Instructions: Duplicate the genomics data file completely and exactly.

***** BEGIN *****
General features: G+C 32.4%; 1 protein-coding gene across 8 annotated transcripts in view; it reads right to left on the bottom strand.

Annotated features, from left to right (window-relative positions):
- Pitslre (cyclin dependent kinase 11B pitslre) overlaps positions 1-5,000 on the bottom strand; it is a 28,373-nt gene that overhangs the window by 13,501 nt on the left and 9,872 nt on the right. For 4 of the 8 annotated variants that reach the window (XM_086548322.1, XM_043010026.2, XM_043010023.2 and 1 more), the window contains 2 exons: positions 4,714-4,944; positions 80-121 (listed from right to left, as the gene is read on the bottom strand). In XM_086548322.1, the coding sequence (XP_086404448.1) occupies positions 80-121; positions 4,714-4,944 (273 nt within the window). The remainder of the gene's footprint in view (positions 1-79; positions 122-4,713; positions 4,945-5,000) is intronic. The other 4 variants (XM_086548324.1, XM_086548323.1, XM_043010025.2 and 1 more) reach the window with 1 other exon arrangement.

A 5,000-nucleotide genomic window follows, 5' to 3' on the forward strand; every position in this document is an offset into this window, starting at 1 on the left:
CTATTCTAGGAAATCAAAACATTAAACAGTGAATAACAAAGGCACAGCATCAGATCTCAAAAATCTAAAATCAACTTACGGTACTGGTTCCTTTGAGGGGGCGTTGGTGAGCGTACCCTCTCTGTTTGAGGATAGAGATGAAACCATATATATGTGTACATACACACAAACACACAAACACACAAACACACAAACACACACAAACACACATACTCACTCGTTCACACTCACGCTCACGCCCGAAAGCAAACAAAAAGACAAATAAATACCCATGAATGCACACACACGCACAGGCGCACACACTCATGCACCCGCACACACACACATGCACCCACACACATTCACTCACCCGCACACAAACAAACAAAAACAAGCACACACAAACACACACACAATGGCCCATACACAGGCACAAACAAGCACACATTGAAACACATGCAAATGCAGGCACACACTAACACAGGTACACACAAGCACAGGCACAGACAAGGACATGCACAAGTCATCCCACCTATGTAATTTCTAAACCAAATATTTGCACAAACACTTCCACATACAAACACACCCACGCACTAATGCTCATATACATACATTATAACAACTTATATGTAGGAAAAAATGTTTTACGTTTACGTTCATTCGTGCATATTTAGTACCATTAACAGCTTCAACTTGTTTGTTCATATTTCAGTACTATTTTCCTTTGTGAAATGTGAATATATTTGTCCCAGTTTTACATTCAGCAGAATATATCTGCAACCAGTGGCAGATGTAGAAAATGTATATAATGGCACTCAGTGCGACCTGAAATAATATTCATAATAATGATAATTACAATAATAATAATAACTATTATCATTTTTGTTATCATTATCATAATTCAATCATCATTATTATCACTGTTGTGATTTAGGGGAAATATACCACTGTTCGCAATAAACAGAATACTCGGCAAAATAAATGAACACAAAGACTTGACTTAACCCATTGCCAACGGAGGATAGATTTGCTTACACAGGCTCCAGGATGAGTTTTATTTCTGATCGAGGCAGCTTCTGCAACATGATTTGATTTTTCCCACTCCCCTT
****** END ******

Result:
General features: G+C 32.4%; 1 protein-coding gene across 8 annotated transcripts in view; it reads right to left on the bottom strand.

Annotated features, from left to right (window-relative positions):
- Pitslre (cyclin dependent kinase 11B pitslre) overlaps positions 1-5,000 on the bottom strand; it is a 28,373-nt gene that overhangs the window by 13,501 nt on the left and 9,872 nt on the right. For 4 of the 8 annotated variants that reach the window (XM_086548322.1, XM_043010026.2, XM_043010023.2 and 1 more), the window contains 2 exons: positions 4,714-4,944; positions 80-121 (listed from right to left, as the gene is read on the bottom strand). In XM_086548322.1, the coding sequence (XP_086404448.1) occupies positions 80-121; positions 4,714-4,944 (273 nt within the window). The remainder of the gene's footprint in view (positions 1-79; positions 122-4,713; positions 4,945-5,000) is intronic. The other 4 variants (XM_086548324.1, XM_086548323.1, XM_043010025.2 and 1 more) reach the window with 1 other exon arrangement.

A 5,000-nucleotide genomic window follows, 5' to 3' on the forward strand; every position in this document is an offset into this window, starting at 1 on the left:
CTATTCTAGGAAATCAAAACATTAAACAGTGAATAACAAAGGCACAGCATCAGATCTCAAAAATCTAAAATCAACTTACGGTACTGGTTCCTTTGAGGGGGCGTTGGTGAGCGTACCCTCTCTGTTTGAGGATAGAGATGAAACCATATATATGTGTACATACACACAAACACACAAACACACAAACACACAAACACACACAAACACACATACTCACTCGTTCACACTCACGCTCACGCCCGAAAGCAAACAAAAAGACAAATAAATACCCATGAATGCACACACACGCACAGGCGCACACACTCATGCACCCGCACACACACACATGCACCCACACACATTCACTCACCCGCACACAAACAAACAAAAACAAGCACACACAAACACACACACAATGGCCCATACACAGGCACAAACAAGCACACATTGAAACACATGCAAATGCAGGCACACACTAACACAGGTACACACAAGCACAGGCACAGACAAGGACATGCACAAGTCATCCCACCTATGTAATTTCTAAACCAAATATTTGCACAAACACTTCCACATACAAACACACCCACGCACTAATGCTCATATACATACATTATAACAACTTATATGTAGGAAAAAATGTTTTACGTTTACGTTCATTCGTGCATATTTAGTACCATTAACAGCTTCAACTTGTTTGTTCATATTTCAGTACTATTTTCCTTTGTGAAATGTGAATATATTTGTCCCAGTTTTACATTCAGCAGAATATATCTGCAACCAGTGGCAGATGTAGAAAATGTATATAATGGCACTCAGTGCGACCTGAAATAATATTCATAATAATGATAATTACAATAATAATAATAACTATTATCATTTTTGTTATCATTATCATAATTCAATCATCATTATTATCACTGTTGTGATTTAGGGGAAATATACCACTGTTCGCAATAAACAGAATACTCGGCAAAATAAATGAACACAAAGACTTGACTTAACCCATTGCCAACGGAGGATAGATTTGCTTACACAGGCTCCAGGATGAGTTTTATTTCTGATCGAGGCAGCTTCTGCAACATGATTTGATTTTTCCCACTCCCCTT